Today, the Minnesota Supreme Court released its decision in the case of Axelberg v. Commission of Public Safety. In a 4-3 decision, the Court concluded that Minnesota's Commissioner of Public Safety has the absolute authority to revoke the driver's license of an intoxicated victim of domestic abuse if she (or he) tries to flee (or even hide from) their attacker in a motor vehicle.
The facts of the Axelberg case are sordid, and we laid them out for our readers when the Supreme Court accepted review of this case, but the case can be effectively summarized this way: Axelberg, who had been drinking, was assaulted by her husband at a remote location where they were vacationing. Axelberg, without a cell phone, eventually locked herself in her car to avoid her husband's assault. After he punched the windshield hard enough to break it, she started the vehicle and fled to a nearby resort, driving less than a mile. Axelberg's husband followed her on foot, and was only prevented from further assaulting Axelberg when police were called to the resort.
Axelberg's husband was arrested and taken into custody . . . and the Commissioner of Public Safety revoked Axelberg's driver's license due to the fact that her alcohol concentration was over the legal limit. The Minnesota Attorney General's Office appeared in Court, and argued that it not only had the right to revoke Axelberg's driver's license, but also that Axelberg did not even have the right to explain why she drove while over the legal limit, or raise the ancient, common law defense of "necessity."
Four justices from the Minnesota Supreme Court agreed with the government attorneys, and concluded that Axelberg was precluded from even arguing that her flight to safety (for 9/10 of a mile along a deserted rural road) was permissible under Minnesota's Implied Consent law. Effectively, the Court concluded that because the Implied Consent law does not explicitly permit intoxicated drivers to flee from domestic assault as a last resort, the defense is entirely unavailable no matter how severe the situation. Today, Axelberg not only lost her license as a result of her decision to hide from her attacker, but this license revocation is treated exactly like a conviction for DWI for the purposes of enhancing future offenses.
The decision in Axelberg prompted three strongly worded dissents from three justices. One of the dissents, authored by Justice Lillehaug, wasted no time pointing out that the Commissioner of Public Safety, responsible for punishing Axelberg for her decision to flee from domestic abuse, has the statutory responsibility to promote, "the highest attainable standards of . . . justice for crime victims" and is actually expected, by statute, to advocate for the rights of victims of domestic violence. The dissent then pointed out that "it is hard to imagine that the Legislature intended that the judiciary revoke the license of victims who drive only to escape domestic violence."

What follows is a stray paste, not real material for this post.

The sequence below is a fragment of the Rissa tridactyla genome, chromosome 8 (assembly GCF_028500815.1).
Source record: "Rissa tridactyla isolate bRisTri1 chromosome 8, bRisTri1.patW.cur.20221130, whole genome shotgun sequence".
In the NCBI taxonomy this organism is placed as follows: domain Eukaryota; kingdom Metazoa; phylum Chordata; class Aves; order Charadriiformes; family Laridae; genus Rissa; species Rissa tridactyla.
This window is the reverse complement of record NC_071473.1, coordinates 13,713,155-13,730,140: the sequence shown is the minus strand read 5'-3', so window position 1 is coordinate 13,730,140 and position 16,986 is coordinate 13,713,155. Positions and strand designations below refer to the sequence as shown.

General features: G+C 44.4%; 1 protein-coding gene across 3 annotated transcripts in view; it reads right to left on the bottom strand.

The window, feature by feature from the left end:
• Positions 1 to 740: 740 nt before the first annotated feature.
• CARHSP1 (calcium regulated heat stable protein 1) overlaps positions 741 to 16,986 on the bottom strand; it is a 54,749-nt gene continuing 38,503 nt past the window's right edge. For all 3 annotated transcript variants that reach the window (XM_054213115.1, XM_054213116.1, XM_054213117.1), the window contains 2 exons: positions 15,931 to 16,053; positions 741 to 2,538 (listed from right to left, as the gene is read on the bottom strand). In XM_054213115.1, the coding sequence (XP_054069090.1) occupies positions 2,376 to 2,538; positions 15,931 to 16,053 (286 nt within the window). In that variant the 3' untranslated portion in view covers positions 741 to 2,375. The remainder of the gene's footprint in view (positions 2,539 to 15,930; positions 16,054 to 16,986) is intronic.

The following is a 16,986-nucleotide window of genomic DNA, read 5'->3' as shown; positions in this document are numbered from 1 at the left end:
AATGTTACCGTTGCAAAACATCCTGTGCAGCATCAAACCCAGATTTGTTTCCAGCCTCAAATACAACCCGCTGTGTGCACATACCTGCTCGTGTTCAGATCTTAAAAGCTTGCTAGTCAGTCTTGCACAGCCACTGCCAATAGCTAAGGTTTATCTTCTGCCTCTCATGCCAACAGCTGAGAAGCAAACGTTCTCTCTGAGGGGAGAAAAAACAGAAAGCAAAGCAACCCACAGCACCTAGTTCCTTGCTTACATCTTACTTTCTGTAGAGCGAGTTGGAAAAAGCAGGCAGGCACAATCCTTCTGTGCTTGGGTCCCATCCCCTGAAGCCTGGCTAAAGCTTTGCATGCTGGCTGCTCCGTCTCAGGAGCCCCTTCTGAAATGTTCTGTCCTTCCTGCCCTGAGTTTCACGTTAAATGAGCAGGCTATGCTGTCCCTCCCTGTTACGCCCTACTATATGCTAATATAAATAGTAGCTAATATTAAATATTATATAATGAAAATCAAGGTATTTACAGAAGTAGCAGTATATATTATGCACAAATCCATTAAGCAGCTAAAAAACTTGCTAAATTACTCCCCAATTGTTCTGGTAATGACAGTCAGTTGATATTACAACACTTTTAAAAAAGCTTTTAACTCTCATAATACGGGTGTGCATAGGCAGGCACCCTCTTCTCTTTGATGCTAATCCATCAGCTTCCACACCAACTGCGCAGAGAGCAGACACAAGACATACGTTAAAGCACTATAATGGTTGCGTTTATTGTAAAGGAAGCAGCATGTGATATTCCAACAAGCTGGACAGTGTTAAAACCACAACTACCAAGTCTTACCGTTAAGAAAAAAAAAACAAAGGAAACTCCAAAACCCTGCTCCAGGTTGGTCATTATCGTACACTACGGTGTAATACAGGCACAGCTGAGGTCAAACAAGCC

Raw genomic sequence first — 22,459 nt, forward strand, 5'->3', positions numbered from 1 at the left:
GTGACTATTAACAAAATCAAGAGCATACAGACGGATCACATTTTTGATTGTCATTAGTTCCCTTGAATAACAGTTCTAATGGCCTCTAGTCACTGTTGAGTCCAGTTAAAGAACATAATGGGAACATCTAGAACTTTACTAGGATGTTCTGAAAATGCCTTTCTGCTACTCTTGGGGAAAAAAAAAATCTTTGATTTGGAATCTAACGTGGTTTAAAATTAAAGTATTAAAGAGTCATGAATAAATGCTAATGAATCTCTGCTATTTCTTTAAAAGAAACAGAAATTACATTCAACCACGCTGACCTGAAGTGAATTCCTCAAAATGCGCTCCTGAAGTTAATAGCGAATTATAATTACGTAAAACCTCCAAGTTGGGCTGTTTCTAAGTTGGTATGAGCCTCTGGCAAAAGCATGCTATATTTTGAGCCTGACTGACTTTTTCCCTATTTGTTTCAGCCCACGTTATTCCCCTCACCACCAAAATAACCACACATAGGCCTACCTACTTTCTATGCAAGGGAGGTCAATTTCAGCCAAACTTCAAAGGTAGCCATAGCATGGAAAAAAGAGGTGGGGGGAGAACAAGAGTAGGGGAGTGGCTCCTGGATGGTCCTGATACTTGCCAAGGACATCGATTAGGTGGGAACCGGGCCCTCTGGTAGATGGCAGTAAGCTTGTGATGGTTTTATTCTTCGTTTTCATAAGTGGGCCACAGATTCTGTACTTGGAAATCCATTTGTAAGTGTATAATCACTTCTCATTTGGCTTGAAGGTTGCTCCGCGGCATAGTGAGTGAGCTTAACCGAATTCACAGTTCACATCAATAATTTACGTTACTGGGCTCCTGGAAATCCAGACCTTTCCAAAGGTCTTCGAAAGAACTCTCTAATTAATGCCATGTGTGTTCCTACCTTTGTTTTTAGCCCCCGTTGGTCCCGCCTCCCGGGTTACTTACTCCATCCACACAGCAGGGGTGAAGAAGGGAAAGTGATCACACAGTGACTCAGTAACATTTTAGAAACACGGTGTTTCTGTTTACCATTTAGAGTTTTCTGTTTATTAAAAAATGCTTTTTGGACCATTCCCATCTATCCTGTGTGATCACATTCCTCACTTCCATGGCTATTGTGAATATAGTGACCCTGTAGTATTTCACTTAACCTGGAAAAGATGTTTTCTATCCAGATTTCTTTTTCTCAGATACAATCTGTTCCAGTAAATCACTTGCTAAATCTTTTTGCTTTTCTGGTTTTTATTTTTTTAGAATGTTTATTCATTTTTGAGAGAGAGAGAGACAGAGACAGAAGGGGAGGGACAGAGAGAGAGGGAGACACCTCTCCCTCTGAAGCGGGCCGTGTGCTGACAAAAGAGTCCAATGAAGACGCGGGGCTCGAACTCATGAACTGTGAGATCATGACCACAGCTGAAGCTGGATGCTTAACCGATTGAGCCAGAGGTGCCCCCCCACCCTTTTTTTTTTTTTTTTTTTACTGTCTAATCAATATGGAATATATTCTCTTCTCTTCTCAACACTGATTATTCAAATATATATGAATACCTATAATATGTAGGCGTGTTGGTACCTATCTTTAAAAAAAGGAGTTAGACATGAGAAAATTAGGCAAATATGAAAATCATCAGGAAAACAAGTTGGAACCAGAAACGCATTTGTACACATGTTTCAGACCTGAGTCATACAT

A second dissent, authored by Justice Wright, underscored just how unreasonable the result in Axelberg really is, emphasizing that the role of our judicial system has always been to be fair, and that the defense of "necessity" has existed for centuries for just that reason - fairness in the application of our laws. Justice Wright then took the time to carefully outline the serious problems that our society continues to face when it comes to domestic violence - importantly pointing out how access to a vehicle should provide a level of independence and security to a battered woman . . . and not another shackle tying her to her abuser.
The final dissent, authored by Justice Page, neatly summarized the decision reached by the majority when it pointed out that, "By its decision, the court also discourages domestic abuse victims from even seeking refuge in a motor vehicle. Based on our case law, today's decision deprives many victims of domestic violence of the only available refuge." This dissent also highlighted a great deal of case law that would support the application of the "necessity" defense in an Implied Consent hearing.
The Axelberg case is a very troubling one, calling into question not just the problems our society continues to have with drunk drivers and domestic violence, but what role we expect our laws and our judges to fill in ordering that society. This includes questions about the role of our government attorneys, who pressed the Axelberg case all the way to the Minnesota Supreme Court.
Needless to say, as the authors of the amicus curiae brief that we filed in support of Axelberg, we are disappointed in the result reached in this case. Even more hard work was put into this case by Ryan Pacyga and his team, from the start of this case in Kanabec County all the way to the Minnesota Supreme Court.
The one question that needs to be answered now is this: does the Legislature have the political will to fix this situation and protect the rights of domestic abuse victims against an overly rigid set of DWI laws?